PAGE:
The 34 year-old's most recent performances when defending are encouraging as he's finished 10th and 12th at the Nordea Masters on the last 2 occasions he's returned as champion and he'll clearly get a lot of practice in over the next 12 months in this respect given how prolific he's been of late. In two instances he's won the same trophy twice so clearly positive vibes may well play a part in his psyche and 10th on his last start in France suggests he's lost little of the form that he's shown over the past 12 months. If short game performance is one valid route to success then scrambling performances of 3rd, 4th, 2nd and 5th in the field from his past 4 performances excluding the missed cut at Erin Hills bodes very well, however there's a hell of a lot more to his game than that as we've seen in abundance this past year.
I was a little disappointed that Ross Fisher didn't play last week in Ireland as his name had been added to my notepad in big, bold letters following his performance at Le Golf National where he was regularly peppering the flag and, importantly, making some decent putts. His decision to take a break and return this week was planned though so that he was fresh for this week and next and that might just pay dividends for the 5-time European Tour winner.
As with many of the British and Irish players, links golf is a staple part of the game as players progress through their junior and amateur careers and it was no different for Ross who's also twice finished runner-up at the Alfred Dunhill Links Championship. Perhaps his most prominent links performance though was a few miles down the Ayrshire coast at Turnberry in 2009 when he held a two shot lead early in the final round before making a snowman at the 5th hole and eventually drifting away to 13th place. With a heavily pregnant wife at the time, his focus may have been compromised to a degree though and the added pressure of leading a Major on a Sunday eventually told, however this week's test is undoubtedly far easier and the 36 year-old is playing good enough golf to win an event like this in my view. 6 top-10 finishes in his last 10 starts globally tells us everything we need to know about his game right now and with a week's rest under his belt following a personal best effort in France, I can see the Englishman contending here in Scotland.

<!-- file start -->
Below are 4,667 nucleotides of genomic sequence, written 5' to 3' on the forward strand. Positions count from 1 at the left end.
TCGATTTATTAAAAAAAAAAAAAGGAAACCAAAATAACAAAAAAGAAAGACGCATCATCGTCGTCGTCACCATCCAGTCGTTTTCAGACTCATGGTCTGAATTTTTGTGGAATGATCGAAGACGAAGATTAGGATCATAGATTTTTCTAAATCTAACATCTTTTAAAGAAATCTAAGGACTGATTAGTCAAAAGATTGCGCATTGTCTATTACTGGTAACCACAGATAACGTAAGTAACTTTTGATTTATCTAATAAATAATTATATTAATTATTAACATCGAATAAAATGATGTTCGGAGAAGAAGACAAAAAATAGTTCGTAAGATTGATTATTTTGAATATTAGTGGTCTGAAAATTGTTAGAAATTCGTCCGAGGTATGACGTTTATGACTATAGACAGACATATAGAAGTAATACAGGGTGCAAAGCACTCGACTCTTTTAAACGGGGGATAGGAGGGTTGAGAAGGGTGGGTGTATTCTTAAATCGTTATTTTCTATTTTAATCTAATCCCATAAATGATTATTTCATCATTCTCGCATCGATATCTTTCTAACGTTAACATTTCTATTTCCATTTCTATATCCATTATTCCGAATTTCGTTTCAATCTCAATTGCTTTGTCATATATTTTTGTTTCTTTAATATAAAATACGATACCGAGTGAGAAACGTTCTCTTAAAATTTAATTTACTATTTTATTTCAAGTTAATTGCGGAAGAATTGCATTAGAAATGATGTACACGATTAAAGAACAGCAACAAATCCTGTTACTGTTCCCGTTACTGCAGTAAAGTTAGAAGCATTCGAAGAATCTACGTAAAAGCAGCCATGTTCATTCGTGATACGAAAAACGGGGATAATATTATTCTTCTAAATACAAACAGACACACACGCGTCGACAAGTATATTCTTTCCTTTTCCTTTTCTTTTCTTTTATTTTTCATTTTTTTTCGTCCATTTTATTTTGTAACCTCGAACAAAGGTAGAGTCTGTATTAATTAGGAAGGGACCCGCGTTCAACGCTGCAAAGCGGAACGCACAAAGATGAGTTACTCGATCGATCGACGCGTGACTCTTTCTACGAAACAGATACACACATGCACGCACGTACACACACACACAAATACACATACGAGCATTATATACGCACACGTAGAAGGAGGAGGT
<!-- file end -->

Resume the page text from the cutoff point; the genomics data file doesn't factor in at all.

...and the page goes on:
The early gamble this week has been on Richie Ramsay and I see no reason not to jump on the bandwagon. Early quotes of between 80/1 to 100/1 were gobbled up early on Monday, however 66/1 is a more sensible reflection of Ramsay's chances here on home soil. 2nd last week was the 34 year-old's best effort on Tour since winning his most recent European Tour event in Morocco 2 years ago and was the culmination of a spell of form in 2017 that had seen all aspects of his game in decent nick without previously all coming together over the course of a single week. 86.1% greens in regulation at Portstewart is the important number for me as we know that the Scot can keep his ball out of trouble from off the tee with consummate ease when at the top of his game and a 1.68 putting average when hitting that many greens is always going to bode well. Form in his homeland in general has been good throughout his career, the highlights of which are 4th and 2nd at the 2009 and 2014 Alfred Dunhill Links events, 6th at the Johnnie Walker Championship in 2012 and 6th again at last year's Scottish Open at Castle Stuart. Home comforts this week will allow the 3-time European Tour winner to see his family and with an Open Championship invite in his pocket there's no pressure on him to compete which might just bring the best out of him here.